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  August 2007
Columns
volume 5 number 2
 
  home   (archived)
 
  columns
  editor at large
Marie Lecrivain
George Wallace: poet, composer, MySpace phenom, and editor of Poetrybay
  essayist
Eric Howard
Indefensible Poetry
  reviewer
Jerry Garcia
Naomi Querubin-Abesamis? Inner Victory, A Collection of Filipina American Poetry
  reviewer
Marie Lecrivain
RD Armstrong's The Hunger
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Theresa Antonia
Dave Nordling's Glass Houses
  reviewer
Annette Sugden
Jack Cooper's Across My Silence
  a personal history of rock 'n' roll
G. Murray Thomas
My First Concert
 
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G. Murray Thomas August 2007
   

 

My First Concert

    My next confession is not embarrassing at all. Most of us are embarrassed by our first concert, because it almost always reflects our (pre)adolescent taste in music. Most of have, for our first concert, someone like The Bay City Rollers or New Kids on the Block. So we kind of mumble it if asked, and never bring it up on our own.
    Not me. My first concert in one of the rare items in my personal history which has consistently added to my cool quotient. My first concert was The Grateful Dead. In 1970. At the age of 12. With my parents. Can you get much cooler than that?
    (Okay, if your first concert was the Beatles, yes, you’re way cooler than I could ever hope to be. Even if you saw the Beatles because of preadolescent taste in music.)
    Not that I was ever that cool, really. I didn’t even know who the Grateful Dead were. Nor were my parents that cool; they didn’t know who the Grateful Dead were either. We were on vacation, visiting friends of the family. Visiting, in fact, a minister (okay, a Unitarian minister, but still...) who happened to have excellent musical taste, and turned my parents on to all sorts of great music. And he had a great family activity planned for out visit -- a Grateful Dead concert.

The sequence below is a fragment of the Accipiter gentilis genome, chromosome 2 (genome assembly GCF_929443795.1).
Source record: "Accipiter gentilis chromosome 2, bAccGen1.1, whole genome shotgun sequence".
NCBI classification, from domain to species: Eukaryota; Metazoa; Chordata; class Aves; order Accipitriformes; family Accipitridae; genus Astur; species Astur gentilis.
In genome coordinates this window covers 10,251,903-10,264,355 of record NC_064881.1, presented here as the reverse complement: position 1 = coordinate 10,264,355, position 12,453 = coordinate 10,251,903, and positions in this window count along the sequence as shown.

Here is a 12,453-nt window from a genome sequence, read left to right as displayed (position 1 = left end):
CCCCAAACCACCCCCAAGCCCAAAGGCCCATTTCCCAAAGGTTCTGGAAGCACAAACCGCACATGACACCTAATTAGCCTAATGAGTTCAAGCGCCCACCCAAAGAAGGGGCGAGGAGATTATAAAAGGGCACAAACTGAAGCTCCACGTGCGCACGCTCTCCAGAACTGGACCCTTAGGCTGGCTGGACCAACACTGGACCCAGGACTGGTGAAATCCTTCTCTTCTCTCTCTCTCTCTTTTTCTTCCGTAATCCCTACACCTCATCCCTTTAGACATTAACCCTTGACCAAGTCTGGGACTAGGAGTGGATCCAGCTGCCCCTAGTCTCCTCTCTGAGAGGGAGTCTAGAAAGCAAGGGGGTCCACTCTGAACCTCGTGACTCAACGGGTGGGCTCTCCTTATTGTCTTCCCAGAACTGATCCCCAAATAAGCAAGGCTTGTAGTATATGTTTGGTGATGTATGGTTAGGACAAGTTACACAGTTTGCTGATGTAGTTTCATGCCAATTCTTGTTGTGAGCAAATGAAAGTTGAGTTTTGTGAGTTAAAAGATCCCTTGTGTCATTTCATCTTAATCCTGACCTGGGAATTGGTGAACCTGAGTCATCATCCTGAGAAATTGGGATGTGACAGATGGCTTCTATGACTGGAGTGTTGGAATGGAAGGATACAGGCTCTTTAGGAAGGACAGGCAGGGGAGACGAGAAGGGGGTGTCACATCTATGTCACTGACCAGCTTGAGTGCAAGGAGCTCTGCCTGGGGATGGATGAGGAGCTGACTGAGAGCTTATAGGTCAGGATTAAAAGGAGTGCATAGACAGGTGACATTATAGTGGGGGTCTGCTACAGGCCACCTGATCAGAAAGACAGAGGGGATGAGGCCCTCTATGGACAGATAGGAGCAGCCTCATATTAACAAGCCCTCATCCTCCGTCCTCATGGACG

And so I found myself, at the age of 12, in a college gymnasium, faced with a spectacle far beyond my comprehension, but amazing nonetheless. The Dead didn’t even go on until midnight, and then played until 3 am without (or so it seemed to me) even pausing to take a breath. The only song I can say for sure that they played was “Dancing in the Street” (which I probably recognized from the Mamas and Papas). Looking back, I can’t say how much, or even whether, I was impressed by their music, but I was sure impressed by their stamina.
    We (the audience) had pretty much free run of the whole place. My brother and I even walked backstage to watch the lightshow being produced. Much of it was done with glass dishes of cooking oil and food coloring, placed on overhead projectors (just like they used in our school), so that the ever changing patterns were projected onto sheets hanging behind the band. Each projector had its own operator, who provided his or her visual interpretation of the music the band played.